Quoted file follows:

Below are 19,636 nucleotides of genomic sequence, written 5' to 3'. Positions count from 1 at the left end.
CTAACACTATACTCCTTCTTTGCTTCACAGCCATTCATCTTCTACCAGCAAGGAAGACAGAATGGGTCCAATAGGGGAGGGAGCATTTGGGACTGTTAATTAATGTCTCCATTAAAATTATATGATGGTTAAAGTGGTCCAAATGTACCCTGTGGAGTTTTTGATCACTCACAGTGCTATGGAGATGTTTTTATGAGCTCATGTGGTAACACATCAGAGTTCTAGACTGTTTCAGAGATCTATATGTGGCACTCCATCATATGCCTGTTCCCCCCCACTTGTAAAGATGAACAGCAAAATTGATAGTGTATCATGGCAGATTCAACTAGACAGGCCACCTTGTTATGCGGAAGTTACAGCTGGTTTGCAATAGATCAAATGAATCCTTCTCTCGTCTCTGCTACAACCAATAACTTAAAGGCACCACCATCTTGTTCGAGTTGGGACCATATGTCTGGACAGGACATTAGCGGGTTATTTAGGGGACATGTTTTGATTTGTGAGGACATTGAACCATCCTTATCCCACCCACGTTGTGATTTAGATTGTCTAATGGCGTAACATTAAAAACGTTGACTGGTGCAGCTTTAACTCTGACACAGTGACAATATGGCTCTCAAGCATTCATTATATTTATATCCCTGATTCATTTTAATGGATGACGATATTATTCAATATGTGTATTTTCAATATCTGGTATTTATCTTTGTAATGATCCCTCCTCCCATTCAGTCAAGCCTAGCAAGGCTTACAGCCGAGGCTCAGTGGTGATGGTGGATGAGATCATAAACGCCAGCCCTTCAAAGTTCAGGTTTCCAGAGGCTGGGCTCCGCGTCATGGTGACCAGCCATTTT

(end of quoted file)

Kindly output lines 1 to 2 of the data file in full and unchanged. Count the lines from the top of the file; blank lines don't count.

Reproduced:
Below are 19,636 nucleotides of genomic sequence, written 5' to 3'. Positions count from 1 at the left end.
CTAACACTATACTCCTTCTTTGCTTCACAGCCATTCATCTTCTACCAGCAAGGAAGACAGAATGGGTCCAATAGGGGAGGGAGCATTTGGGACTGTTAATTAATGTCTCCATTAAAATTATATGATGGTTAAAGTGGTCCAAATGTACCCTGTGGAGTTTTTGATCACTCACAGTGCTATGGAGATGTTTTTATGAGCTCATGTGGTAACACATCAGAGTTCTAGACTGTTTCAGAGATCTATATGTGGCACTCCATCATATGCCTGTTCCCCCCCACTTGTAAAGATGAACAGCAAAATTGATAGTGTATCATGGCAGATTCAACTAGACAGGCCACCTTGTTATGCGGAAGTTACAGCTGGTTTGCAATAGATCAAATGAATCCTTCTCTCGTCTCTGCTACAACCAATAACTTAAAGGCACCACCATCTTGTTCGAGTTGGGACCATATGTCTGGACAGGACATTAGCGGGTTATTTAGGGGACATGTTTTGATTTGTGAGGACATTGAACCATCCTTATCCCACCCACGTTGTGATTTAGATTGTCTAATGGCGTAACATTAAAAACGTTGACTGGTGCAGCTTTAACTCTGACACAGTGACAATATGGCTCTCAAGCATTCATTATATTTATATCCCTGATTCATTTTAATGGATGACGATATTATTCAATATGTGTATTTTCAATATCTGGTATTTATCTTTGTAATGATCCCTCCTCCCATTCAGTCAAGCCTAGCAAGGCTTACAGCCGAGGCTCAGTGGTGATGGTGGATGAGATCATAAACGCCAGCCCTTCAAAGTTCAGGTTTCCAGAGGCTGGGCTCCGCGTCATGGTGACCAGCCATTTT